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HDTV Antenna Review: Top Picks From CR's Latest Tests

More cord-cutting consumers are turning to antennas and free over-the-air TV

TV antennas might seem like a relic of a bygone era, when the number of channels you received could be counted on one hand. But as consumers try to trim their ever-escalating cable and satellite TV bills, antennas are making a comeback.

Consumer Reports just finished testing 10 indoor HDTV antennas in all shapes and sizes in urban and suburban homes, and found that testers in most of these locations were able to receive dozens of free over-the-air channels. (Outdoor antennas tend to perform better than indoor HDTV antennas, but they’re not practical for everyone.)

That’s good news for the growing number of people who are dumping traditional cable packages and turning instead to lower-priced streaming video services, such as DirecTV Now, Sling TV, and YouTube TV.

Market research firm Parks Associates says that one-fifth of U.S. homes with broadband access now use an antenna to get live TV. “Digital antennas are experiencing a resurgence as consumers consider over-the-air TV and OTT [over-the-top] video services as alternatives to pay TV,” says Brett Sappington, Parks’ senior director of research.


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More on Antennas and TVs

One drawback to streaming video services is that you can’t always get all your local channels as part of the plan.

An indoor HDTV antenna can help fill that gap for you.

If you live near a major TV market, you’ll probably get many local stations—ABC, CBS, Fox, and NBC, plus PBS and Telemundo—using an HDTV antenna. Websites such as as AntennaWeb.org and TV Fool, and the FCC’s DTV Reception Maps page can give you an idea of which stations you might expect to receive in your area. 

In addition to an HDTV antenna, all you need to watch your local stations is a TV equipped with a digital TV tuner, something included in almost all TVs since 2007. (Some Vizio SmartCast TVs lack a tuner.)

As a bonus, the picture quality you get from your indoor HDTV antenna might be better than what you get from cable. “The signals may be less compressed,” says Claudio Ciacci, lead television tester for Consumer Reports.

How We Tested

We had 10 testers evaluate 10 indoor HDTV antennas at their homes, scattered around the New York tristate area. Most locations were within a 30-mile radius of Manhattan, but one was 70 miles away.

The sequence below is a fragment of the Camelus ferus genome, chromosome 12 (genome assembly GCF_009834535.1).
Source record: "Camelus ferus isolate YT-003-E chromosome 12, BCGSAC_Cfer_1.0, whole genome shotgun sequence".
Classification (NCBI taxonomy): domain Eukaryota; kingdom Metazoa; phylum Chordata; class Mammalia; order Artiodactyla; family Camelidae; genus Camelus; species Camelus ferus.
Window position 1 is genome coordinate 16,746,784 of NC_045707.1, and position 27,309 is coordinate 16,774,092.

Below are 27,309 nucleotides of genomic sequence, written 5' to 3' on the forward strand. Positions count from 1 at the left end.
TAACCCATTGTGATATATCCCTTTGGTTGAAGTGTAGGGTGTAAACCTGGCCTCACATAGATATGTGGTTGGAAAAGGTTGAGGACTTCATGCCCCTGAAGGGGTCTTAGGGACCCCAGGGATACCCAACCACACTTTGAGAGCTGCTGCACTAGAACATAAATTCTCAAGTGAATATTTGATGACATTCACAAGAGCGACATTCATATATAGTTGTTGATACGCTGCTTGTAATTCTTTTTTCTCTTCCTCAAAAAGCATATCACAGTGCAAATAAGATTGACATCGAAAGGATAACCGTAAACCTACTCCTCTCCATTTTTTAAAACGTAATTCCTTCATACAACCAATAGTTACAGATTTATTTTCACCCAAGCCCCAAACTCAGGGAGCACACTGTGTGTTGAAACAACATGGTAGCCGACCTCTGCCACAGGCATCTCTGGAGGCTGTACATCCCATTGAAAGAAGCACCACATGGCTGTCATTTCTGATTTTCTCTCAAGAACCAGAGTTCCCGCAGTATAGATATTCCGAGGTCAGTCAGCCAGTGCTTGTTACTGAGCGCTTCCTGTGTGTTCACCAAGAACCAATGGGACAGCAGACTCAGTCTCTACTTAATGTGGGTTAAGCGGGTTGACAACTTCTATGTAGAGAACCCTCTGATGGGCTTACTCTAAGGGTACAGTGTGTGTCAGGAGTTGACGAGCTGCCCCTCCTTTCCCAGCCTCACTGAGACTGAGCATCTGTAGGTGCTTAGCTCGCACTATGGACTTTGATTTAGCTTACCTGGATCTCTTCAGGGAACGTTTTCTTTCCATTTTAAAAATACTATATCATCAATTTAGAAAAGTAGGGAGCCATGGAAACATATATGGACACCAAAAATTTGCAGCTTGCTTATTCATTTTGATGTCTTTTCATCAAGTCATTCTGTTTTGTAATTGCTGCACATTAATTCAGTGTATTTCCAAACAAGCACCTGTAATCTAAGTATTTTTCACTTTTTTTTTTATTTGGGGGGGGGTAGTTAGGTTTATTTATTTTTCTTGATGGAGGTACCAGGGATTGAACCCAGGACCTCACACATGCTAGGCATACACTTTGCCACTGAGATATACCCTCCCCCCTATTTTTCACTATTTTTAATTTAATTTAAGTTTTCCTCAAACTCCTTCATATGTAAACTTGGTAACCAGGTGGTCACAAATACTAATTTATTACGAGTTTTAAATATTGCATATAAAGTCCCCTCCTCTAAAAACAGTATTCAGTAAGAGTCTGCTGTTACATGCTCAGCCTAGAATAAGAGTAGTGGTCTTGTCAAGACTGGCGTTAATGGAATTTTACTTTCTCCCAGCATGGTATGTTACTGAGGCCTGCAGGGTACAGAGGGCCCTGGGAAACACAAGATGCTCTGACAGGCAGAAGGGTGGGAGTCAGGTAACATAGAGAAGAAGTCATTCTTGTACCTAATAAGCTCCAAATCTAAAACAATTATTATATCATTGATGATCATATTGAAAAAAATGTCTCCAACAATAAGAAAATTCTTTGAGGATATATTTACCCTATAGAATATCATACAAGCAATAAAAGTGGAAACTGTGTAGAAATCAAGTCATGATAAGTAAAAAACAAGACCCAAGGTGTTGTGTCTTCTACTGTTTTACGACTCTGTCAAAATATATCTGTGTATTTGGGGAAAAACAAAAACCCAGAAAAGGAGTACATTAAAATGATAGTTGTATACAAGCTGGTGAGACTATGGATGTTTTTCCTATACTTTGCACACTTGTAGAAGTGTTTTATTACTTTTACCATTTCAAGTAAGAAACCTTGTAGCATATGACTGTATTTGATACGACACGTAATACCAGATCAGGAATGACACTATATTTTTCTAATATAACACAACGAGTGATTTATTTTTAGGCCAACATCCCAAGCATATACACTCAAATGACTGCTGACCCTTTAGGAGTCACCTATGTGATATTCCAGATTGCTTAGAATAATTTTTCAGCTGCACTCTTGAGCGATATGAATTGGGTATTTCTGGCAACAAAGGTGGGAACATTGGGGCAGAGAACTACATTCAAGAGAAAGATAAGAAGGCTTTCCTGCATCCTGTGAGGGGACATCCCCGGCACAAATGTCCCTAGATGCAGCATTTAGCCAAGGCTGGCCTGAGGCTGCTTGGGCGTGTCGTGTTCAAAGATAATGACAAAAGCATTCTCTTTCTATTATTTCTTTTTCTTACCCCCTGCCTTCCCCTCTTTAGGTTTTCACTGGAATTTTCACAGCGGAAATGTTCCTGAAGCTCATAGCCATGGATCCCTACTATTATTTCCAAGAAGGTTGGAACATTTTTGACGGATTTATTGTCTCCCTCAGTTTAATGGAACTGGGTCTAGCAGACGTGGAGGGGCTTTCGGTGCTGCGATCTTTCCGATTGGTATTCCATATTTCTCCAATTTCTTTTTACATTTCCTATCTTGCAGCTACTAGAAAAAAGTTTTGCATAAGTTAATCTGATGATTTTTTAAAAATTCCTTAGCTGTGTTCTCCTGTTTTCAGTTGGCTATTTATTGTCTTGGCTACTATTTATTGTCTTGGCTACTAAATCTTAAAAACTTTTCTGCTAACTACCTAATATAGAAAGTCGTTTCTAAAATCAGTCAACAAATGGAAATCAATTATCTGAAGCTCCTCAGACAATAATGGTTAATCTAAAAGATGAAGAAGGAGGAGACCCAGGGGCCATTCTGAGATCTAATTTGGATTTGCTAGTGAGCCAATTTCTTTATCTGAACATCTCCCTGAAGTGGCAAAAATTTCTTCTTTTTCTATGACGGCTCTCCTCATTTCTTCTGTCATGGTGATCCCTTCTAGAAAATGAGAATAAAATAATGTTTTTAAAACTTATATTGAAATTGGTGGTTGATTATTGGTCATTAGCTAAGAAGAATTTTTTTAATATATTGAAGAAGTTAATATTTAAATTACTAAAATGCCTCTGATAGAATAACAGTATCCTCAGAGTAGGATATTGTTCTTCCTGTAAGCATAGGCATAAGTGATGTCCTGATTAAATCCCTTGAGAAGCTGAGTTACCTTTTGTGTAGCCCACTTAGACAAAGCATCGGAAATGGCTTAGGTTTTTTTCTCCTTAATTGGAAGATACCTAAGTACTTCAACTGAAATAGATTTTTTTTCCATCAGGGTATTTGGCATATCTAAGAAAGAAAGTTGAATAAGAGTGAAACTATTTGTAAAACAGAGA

The models we tested ranged in price from $8 to $80. All were designed to pull in both VHF and UHF channels (channels 2 through 69). The antennas ranged in design from the old-style rabbit-ear antennas to models that resemble sleek pieces of modern art. Some ultraflat models can be attached to a window or unobtrusively hidden behind a TV screen.

Each model was tested in every home, on clear days, in two spots: on or facing a window and inside a room near the TV. Signal strength generally is stronger near a window, and that’s the result we used when calculating our rankings. We also tested performance when the antenna was placed near the TV because people don’t always have an easily accessible window.


A photo of an indoor HDTV antenna

We included some amplified HDTV antennas in our review; these antennas can sometimes help pull in more distant stations. For the amplified models, we turned on the amplifier, and if there were variable settings, we used the maximum setting.

We ranked the antennas based on the number of RF (radio frequency) broadcast stations received across our 10 test locations. (See our test methodology, below.) To earn a mark for reception, a station had to have a stable, viewable TV picture. We detected a total of 20 UHF and six VHF stations across all our test sites, but each location received just a subset of these stations.

Regardless of which antenna was being used, one of our test locations was able to pull in only one station and another was able to pull in only three; others received 20 or more. But that understates the amount of content an antenna can give you.

“Unlike the old days, when tuning to a station yielded only one channel, many stations now offer multiple subchannels that provide a greater variety of programming,” Ciacci says. Such subchannels often include a mix of vintage TV shows, nature programs, weather, and foreign-language programming.

Some of our test sites received only a couple of subchannels, and others got 70 or more.

But it wasn’t all about location. We found that performance among our test antennas varied quite a bit, and price wasn’t a great predictor of how well a model would do.

Readers with a CR Digital or All-Access membership can find the full test results and our ranking of all the tested models below.


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One you have your new antenna, there are some tricks you can use to get the best reception. As we've already mentioned, placing it near a window is helpful. It's also smart to place the antenna higher in the room, or even in an attic or on the second story. 

Try a few locations. And while you're doing these experiments, be sure to scan through the channels on your TV to see which location pulls in the most stations.

It's also smart to periodically rescan for channels. Sometimes a station will boost the power of its transmitters or relocate a broadcast tower and you might be able to get a station or two that were previously unavailable.

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